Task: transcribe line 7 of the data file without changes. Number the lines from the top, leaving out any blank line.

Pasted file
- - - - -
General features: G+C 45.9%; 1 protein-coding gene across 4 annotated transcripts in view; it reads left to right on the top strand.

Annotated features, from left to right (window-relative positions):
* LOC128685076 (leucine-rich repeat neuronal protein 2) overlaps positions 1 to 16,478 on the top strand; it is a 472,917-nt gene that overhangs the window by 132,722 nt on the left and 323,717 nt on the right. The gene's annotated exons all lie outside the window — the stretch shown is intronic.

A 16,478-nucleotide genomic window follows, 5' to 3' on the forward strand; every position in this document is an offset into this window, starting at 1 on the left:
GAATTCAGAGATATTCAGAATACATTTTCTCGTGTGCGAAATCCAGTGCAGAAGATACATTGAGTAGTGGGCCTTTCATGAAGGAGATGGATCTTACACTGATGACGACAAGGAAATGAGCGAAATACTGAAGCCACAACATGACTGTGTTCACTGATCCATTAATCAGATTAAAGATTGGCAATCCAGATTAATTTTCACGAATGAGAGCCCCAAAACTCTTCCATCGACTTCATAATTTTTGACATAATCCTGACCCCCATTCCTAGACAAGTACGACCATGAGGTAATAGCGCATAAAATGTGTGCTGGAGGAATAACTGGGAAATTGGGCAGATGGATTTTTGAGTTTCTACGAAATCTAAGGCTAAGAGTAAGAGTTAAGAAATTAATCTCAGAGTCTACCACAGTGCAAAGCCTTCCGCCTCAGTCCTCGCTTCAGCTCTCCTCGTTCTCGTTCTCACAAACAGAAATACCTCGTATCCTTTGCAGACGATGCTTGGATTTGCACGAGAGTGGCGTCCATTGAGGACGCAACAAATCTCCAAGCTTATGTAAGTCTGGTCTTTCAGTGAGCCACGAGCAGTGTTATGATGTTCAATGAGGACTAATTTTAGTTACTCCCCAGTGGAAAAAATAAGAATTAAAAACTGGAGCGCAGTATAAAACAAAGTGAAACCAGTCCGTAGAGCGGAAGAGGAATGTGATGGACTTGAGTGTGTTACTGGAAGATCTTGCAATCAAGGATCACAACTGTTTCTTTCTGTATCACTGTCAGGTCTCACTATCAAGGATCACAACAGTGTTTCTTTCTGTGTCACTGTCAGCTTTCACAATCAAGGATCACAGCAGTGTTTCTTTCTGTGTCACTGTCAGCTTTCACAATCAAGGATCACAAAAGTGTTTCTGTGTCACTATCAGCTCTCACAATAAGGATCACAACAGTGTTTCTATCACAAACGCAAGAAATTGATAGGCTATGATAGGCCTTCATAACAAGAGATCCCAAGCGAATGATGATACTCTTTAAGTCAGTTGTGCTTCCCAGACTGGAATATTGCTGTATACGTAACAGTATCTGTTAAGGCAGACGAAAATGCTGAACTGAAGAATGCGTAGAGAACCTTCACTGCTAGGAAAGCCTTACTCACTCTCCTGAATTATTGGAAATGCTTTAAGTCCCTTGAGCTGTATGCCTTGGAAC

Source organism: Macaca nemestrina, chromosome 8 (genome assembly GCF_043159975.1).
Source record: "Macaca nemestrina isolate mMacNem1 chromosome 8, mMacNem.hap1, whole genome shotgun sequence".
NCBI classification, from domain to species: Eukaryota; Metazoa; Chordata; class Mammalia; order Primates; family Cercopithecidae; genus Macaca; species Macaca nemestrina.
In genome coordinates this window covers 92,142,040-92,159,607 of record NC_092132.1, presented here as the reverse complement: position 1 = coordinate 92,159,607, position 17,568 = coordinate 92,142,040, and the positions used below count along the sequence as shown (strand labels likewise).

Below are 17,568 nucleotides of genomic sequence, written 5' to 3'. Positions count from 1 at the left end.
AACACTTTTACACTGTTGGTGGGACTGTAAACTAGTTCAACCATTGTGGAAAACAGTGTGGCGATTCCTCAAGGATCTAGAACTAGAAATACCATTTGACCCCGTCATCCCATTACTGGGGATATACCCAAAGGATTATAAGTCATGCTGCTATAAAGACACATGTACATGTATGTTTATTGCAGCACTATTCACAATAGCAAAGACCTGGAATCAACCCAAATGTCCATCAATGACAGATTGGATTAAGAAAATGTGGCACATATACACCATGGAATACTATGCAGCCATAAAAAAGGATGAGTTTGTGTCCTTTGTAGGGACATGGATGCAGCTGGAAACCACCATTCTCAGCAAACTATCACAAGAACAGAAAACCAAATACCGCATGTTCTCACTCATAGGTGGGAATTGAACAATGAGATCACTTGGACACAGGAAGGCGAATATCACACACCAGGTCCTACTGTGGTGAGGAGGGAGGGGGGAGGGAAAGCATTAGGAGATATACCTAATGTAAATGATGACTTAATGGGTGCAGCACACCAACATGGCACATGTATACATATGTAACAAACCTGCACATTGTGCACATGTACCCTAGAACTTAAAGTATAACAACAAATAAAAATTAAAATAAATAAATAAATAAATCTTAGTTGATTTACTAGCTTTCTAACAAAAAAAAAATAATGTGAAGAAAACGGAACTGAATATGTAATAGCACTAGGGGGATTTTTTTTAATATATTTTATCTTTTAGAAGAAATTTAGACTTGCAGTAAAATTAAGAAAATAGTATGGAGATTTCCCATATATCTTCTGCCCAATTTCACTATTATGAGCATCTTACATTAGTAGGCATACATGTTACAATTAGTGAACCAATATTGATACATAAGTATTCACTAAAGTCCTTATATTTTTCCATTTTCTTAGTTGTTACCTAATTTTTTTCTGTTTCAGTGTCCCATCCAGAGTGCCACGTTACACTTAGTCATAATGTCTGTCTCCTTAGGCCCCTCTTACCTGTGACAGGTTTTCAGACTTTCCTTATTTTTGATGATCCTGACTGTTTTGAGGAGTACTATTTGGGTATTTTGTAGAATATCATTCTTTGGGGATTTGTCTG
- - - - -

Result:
Source record: "Macaca nemestrina isolate mMacNem1 chromosome 8, mMacNem.hap1, whole genome shotgun sequence".